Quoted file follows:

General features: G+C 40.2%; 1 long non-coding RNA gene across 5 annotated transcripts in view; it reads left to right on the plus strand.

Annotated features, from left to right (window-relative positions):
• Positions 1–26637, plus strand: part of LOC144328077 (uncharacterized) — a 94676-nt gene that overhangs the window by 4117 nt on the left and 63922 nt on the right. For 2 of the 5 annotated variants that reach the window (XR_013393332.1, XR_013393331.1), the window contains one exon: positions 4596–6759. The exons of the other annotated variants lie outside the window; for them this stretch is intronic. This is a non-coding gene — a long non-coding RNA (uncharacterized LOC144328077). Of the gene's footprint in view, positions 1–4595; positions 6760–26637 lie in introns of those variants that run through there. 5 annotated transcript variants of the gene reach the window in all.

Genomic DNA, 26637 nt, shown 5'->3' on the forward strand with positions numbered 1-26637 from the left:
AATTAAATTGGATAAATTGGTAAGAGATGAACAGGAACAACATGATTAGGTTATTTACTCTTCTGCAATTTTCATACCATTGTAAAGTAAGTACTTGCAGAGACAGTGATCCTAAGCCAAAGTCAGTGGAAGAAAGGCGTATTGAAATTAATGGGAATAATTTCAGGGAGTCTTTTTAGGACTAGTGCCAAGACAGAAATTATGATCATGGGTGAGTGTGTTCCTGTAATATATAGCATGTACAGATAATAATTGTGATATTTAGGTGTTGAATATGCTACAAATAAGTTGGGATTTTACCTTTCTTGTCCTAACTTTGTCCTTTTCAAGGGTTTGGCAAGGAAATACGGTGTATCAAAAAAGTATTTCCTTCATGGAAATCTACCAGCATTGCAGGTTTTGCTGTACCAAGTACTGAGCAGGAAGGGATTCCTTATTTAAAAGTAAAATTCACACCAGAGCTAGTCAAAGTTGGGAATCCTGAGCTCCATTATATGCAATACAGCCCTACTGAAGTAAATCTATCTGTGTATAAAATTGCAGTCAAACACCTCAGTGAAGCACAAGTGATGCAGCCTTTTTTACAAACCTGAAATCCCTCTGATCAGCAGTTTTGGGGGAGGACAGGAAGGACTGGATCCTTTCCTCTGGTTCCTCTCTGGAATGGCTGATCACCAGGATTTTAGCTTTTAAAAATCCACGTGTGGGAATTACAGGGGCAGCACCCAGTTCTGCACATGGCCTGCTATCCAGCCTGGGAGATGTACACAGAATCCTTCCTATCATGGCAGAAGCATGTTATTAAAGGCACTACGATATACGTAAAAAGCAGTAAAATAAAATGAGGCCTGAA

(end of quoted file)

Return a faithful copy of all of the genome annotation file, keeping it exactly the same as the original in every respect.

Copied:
General features: G+C 40.2%; 1 long non-coding RNA gene across 5 annotated transcripts in view; it reads left to right on the plus strand.

Annotated features, from left to right (window-relative positions):
• Positions 1–26637, plus strand: part of LOC144328077 (uncharacterized) — a 94676-nt gene that overhangs the window by 4117 nt on the left and 63922 nt on the right. For 2 of the 5 annotated variants that reach the window (XR_013393332.1, XR_013393331.1), the window contains one exon: positions 4596–6759. The exons of the other annotated variants lie outside the window; for them this stretch is intronic. This is a non-coding gene — a long non-coding RNA (uncharacterized LOC144328077). Of the gene's footprint in view, positions 1–4595; positions 6760–26637 lie in introns of those variants that run through there. 5 annotated transcript variants of the gene reach the window in all.

Genomic DNA, 26637 nt, shown 5'->3' on the forward strand with positions numbered 1-26637 from the left:
AATTAAATTGGATAAATTGGTAAGAGATGAACAGGAACAACATGATTAGGTTATTTACTCTTCTGCAATTTTCATACCATTGTAAAGTAAGTACTTGCAGAGACAGTGATCCTAAGCCAAAGTCAGTGGAAGAAAGGCGTATTGAAATTAATGGGAATAATTTCAGGGAGTCTTTTTAGGACTAGTGCCAAGACAGAAATTATGATCATGGGTGAGTGTGTTCCTGTAATATATAGCATGTACAGATAATAATTGTGATATTTAGGTGTTGAATATGCTACAAATAAGTTGGGATTTTACCTTTCTTGTCCTAACTTTGTCCTTTTCAAGGGTTTGGCAAGGAAATACGGTGTATCAAAAAAGTATTTCCTTCATGGAAATCTACCAGCATTGCAGGTTTTGCTGTACCAAGTACTGAGCAGGAAGGGATTCCTTATTTAAAAGTAAAATTCACACCAGAGCTAGTCAAAGTTGGGAATCCTGAGCTCCATTATATGCAATACAGCCCTACTGAAGTAAATCTATCTGTGTATAAAATTGCAGTCAAACACCTCAGTGAAGCACAAGTGATGCAGCCTTTTTTACAAACCTGAAATCCCTCTGATCAGCAGTTTTGGGGGAGGACAGGAAGGACTGGATCCTTTCCTCTGGTTCCTCTCTGGAATGGCTGATCACCAGGATTTTAGCTTTTAAAAATCCACGTGTGGGAATTACAGGGGCAGCACCCAGTTCTGCACATGGCCTGCTATCCAGCCTGGGAGATGTACACAGAATCCTTCCTATCATGGCAGAAGCATGTTATTAAAGGCACTACGATATACGTAAAAAGCAGTAAAATAAAATGAGGCCTGAA